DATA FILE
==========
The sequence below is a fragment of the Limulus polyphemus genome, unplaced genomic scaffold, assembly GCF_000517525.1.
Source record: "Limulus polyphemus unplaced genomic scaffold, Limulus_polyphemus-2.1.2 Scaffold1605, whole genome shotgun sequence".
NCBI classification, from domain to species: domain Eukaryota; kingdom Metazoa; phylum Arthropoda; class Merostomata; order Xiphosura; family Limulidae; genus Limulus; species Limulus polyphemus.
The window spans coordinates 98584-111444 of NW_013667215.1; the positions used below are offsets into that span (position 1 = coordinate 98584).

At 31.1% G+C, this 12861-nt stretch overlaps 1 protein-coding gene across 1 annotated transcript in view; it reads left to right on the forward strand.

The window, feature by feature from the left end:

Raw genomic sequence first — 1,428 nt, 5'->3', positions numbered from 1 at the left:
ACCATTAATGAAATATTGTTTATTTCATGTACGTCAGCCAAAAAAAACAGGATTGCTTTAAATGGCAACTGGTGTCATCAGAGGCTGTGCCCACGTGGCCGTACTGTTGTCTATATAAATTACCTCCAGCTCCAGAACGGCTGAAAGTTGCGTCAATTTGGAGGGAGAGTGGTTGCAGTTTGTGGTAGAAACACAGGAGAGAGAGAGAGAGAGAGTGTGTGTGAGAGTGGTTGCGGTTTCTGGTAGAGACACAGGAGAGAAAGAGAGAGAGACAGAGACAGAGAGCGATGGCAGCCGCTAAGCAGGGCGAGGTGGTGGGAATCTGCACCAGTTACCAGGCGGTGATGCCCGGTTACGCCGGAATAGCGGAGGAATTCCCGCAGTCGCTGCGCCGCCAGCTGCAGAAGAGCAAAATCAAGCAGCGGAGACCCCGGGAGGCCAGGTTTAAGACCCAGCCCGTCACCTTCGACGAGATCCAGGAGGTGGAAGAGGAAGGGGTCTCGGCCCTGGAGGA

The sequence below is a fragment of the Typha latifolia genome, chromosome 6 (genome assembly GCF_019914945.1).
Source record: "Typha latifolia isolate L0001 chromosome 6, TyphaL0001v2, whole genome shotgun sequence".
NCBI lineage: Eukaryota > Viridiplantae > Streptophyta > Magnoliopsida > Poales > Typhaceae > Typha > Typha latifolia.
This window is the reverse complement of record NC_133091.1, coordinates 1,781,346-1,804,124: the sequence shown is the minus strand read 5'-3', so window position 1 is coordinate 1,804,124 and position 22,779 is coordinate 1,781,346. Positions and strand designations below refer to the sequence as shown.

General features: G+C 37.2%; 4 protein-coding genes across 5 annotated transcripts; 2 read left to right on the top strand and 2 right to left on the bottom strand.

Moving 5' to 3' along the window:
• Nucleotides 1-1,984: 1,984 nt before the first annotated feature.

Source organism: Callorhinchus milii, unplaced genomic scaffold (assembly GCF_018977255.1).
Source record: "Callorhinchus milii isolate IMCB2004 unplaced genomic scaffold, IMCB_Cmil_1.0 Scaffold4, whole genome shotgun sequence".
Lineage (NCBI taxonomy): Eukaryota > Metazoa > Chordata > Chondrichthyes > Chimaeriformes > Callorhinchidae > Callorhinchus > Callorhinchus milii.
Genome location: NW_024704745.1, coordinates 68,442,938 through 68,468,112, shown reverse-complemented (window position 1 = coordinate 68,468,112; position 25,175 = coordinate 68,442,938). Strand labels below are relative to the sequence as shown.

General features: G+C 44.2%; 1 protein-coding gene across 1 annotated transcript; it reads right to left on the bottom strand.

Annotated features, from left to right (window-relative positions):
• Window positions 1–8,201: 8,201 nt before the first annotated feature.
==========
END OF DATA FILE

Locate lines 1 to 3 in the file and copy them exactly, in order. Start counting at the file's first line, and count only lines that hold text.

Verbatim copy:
The sequence below is a fragment of the Limulus polyphemus genome, unplaced genomic scaffold, assembly GCF_000517525.1.
Source record: "Limulus polyphemus unplaced genomic scaffold, Limulus_polyphemus-2.1.2 Scaffold1605, whole genome shotgun sequence".
NCBI classification, from domain to species: domain Eukaryota; kingdom Metazoa; phylum Arthropoda; class Merostomata; order Xiphosura; family Limulidae; genus Limulus; species Limulus polyphemus.